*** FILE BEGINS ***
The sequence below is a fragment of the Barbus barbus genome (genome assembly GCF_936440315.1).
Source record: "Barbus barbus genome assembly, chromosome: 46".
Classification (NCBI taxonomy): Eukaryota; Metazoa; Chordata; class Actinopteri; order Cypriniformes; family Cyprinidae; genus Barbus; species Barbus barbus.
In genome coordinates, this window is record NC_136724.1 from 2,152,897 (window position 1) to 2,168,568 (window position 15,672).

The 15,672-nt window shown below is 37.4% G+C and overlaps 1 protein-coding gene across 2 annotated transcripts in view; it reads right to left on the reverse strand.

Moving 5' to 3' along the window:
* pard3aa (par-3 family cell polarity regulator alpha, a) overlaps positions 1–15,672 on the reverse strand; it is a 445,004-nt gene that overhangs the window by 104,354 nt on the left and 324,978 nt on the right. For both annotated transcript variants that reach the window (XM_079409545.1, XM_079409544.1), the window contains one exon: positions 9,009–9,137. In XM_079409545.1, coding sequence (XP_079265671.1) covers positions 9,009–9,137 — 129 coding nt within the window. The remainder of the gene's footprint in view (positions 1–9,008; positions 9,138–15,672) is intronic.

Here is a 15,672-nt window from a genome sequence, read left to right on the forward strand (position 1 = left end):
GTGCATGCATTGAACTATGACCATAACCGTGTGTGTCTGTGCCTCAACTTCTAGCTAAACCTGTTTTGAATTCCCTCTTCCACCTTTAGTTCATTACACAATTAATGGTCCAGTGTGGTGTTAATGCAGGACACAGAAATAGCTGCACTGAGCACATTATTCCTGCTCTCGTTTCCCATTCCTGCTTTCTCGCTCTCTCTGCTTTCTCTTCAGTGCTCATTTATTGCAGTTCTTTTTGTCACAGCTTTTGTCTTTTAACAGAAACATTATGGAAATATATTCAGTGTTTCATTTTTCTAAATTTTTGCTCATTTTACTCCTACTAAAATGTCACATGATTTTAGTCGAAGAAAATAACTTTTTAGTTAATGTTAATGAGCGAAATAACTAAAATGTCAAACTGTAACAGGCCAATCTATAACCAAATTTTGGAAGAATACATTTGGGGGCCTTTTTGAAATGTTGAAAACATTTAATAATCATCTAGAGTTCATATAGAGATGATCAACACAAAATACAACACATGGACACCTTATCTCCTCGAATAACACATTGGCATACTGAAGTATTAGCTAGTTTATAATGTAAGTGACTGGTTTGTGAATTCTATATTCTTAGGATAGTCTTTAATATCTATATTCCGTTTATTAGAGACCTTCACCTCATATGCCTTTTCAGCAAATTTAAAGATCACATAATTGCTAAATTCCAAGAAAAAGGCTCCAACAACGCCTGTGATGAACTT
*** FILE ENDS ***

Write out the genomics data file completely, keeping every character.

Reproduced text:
The sequence below is a fragment of the Barbus barbus genome (genome assembly GCF_936440315.1).
Source record: "Barbus barbus genome assembly, chromosome: 46".
Classification (NCBI taxonomy): Eukaryota; Metazoa; Chordata; class Actinopteri; order Cypriniformes; family Cyprinidae; genus Barbus; species Barbus barbus.
In genome coordinates, this window is record NC_136724.1 from 2,152,897 (window position 1) to 2,168,568 (window position 15,672).

The 15,672-nt window shown below is 37.4% G+C and overlaps 1 protein-coding gene across 2 annotated transcripts in view; it reads right to left on the reverse strand.

Moving 5' to 3' along the window:
* pard3aa (par-3 family cell polarity regulator alpha, a) overlaps positions 1–15,672 on the reverse strand; it is a 445,004-nt gene that overhangs the window by 104,354 nt on the left and 324,978 nt on the right. For both annotated transcript variants that reach the window (XM_079409545.1, XM_079409544.1), the window contains one exon: positions 9,009–9,137. In XM_079409545.1, coding sequence (XP_079265671.1) covers positions 9,009–9,137 — 129 coding nt within the window. The remainder of the gene's footprint in view (positions 1–9,008; positions 9,138–15,672) is intronic.

Here is a 15,672-nt window from a genome sequence, read left to right on the forward strand (position 1 = left end):
GTGCATGCATTGAACTATGACCATAACCGTGTGTGTCTGTGCCTCAACTTCTAGCTAAACCTGTTTTGAATTCCCTCTTCCACCTTTAGTTCATTACACAATTAATGGTCCAGTGTGGTGTTAATGCAGGACACAGAAATAGCTGCACTGAGCACATTATTCCTGCTCTCGTTTCCCATTCCTGCTTTCTCGCTCTCTCTGCTTTCTCTTCAGTGCTCATTTATTGCAGTTCTTTTTGTCACAGCTTTTGTCTTTTAACAGAAACATTATGGAAATATATTCAGTGTTTCATTTTTCTAAATTTTTGCTCATTTTACTCCTACTAAAATGTCACATGATTTTAGTCGAAGAAAATAACTTTTTAGTTAATGTTAATGAGCGAAATAACTAAAATGTCAAACTGTAACAGGCCAATCTATAACCAAATTTTGGAAGAATACATTTGGGGGCCTTTTTGAAATGTTGAAAACATTTAATAATCATCTAGAGTTCATATAGAGATGATCAACACAAAATACAACACATGGACACCTTATCTCCTCGAATAACACATTGGCATACTGAAGTATTAGCTAGTTTATAATGTAAGTGACTGGTTTGTGAATTCTATATTCTTAGGATAGTCTTTAATATCTATATTCCGTTTATTAGAGACCTTCACCTCATATGCCTTTTCAGCAAATTTAAAGATCACATAATTGCTAAATTCCAAGAAAAAGGCTCCAACAACGCCTGTGATGAACTT